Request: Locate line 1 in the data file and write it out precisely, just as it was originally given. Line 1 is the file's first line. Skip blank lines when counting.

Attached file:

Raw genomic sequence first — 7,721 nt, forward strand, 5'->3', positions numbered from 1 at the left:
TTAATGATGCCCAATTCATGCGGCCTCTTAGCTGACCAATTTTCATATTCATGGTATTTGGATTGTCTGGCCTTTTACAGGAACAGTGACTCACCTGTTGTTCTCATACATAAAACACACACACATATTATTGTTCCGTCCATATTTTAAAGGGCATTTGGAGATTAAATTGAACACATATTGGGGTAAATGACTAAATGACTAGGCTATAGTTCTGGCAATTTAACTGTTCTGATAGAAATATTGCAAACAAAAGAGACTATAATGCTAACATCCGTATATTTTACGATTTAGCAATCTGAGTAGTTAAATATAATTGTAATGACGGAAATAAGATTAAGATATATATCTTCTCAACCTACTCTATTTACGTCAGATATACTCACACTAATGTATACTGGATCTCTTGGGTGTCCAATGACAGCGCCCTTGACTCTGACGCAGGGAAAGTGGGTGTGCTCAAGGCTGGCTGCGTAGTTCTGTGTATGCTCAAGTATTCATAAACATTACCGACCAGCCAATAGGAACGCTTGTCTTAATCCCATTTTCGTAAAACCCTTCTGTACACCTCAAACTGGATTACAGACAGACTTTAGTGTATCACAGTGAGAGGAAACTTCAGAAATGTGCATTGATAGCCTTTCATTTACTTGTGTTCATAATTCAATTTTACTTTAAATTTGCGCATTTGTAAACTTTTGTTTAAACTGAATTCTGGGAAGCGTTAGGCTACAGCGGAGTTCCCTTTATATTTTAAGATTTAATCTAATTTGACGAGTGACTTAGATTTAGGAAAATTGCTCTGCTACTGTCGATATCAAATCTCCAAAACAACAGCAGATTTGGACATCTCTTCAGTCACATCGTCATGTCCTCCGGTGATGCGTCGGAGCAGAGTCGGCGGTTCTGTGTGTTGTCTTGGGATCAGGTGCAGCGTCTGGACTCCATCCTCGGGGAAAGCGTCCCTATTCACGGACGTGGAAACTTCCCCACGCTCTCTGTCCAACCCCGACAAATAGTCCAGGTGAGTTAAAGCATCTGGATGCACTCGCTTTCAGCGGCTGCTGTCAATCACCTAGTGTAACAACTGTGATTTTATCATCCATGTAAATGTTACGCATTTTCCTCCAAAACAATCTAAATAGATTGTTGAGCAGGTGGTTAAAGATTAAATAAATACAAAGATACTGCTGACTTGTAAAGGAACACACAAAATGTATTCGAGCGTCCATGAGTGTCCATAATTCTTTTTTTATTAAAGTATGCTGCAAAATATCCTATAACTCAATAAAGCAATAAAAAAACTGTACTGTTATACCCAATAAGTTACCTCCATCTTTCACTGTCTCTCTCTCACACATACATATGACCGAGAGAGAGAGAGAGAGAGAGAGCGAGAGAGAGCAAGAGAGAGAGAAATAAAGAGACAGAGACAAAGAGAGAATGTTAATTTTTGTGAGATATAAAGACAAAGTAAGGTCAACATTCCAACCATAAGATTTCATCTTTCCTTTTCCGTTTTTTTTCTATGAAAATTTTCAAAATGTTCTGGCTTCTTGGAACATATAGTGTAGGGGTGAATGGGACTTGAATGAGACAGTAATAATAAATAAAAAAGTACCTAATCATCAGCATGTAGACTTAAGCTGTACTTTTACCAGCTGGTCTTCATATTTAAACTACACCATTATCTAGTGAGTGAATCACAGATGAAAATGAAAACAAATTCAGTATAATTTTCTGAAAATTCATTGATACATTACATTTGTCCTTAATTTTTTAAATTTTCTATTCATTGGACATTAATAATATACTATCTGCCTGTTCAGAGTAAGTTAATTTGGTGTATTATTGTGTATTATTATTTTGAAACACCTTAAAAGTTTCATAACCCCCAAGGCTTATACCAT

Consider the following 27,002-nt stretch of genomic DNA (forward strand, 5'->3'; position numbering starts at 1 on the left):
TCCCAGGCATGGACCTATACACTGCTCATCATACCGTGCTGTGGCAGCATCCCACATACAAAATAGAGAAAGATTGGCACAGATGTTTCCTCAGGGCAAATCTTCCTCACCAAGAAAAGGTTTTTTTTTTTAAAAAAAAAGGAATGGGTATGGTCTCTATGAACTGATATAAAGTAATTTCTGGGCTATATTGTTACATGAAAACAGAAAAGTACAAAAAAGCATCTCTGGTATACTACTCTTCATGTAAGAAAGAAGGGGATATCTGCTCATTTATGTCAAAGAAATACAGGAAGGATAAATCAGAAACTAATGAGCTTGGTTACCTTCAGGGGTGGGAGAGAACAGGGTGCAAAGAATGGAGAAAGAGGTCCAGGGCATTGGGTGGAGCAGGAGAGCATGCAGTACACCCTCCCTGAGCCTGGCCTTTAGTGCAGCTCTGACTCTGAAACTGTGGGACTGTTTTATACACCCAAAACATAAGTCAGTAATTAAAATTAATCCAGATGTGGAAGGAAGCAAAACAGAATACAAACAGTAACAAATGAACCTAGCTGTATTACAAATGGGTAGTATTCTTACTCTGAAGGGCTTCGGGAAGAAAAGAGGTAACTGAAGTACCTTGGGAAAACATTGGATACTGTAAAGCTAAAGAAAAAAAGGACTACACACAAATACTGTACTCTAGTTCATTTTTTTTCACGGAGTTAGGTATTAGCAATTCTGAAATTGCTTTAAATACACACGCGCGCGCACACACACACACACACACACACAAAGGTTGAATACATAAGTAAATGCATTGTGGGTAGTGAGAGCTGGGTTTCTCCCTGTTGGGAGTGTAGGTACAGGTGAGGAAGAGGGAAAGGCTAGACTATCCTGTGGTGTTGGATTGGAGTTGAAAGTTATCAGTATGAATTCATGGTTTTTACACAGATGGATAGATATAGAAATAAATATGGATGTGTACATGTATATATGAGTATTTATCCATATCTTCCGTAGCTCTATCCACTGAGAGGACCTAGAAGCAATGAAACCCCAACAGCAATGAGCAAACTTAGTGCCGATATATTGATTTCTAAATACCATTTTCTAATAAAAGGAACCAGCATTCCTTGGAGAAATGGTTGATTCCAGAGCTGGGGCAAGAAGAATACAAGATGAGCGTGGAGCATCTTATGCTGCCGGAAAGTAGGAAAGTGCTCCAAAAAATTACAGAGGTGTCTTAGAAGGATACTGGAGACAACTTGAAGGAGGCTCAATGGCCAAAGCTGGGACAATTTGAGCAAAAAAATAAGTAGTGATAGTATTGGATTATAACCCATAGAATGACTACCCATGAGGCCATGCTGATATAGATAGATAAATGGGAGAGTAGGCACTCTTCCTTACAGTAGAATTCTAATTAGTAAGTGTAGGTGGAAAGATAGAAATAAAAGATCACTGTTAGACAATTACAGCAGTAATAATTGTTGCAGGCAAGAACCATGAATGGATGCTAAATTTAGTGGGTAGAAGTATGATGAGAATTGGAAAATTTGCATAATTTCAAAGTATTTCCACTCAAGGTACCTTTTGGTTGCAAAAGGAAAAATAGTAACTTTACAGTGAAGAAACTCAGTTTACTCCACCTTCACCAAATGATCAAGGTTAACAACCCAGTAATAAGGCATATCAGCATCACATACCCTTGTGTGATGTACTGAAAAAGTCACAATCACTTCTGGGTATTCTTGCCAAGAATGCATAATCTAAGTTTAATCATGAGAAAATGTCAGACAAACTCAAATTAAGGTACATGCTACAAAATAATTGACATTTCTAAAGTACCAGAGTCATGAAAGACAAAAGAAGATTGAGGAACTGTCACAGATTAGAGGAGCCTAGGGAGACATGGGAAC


Raw genomic sequence first — 7,721 nt, forward strand, 5'->3', positions numbered from 1 at the left: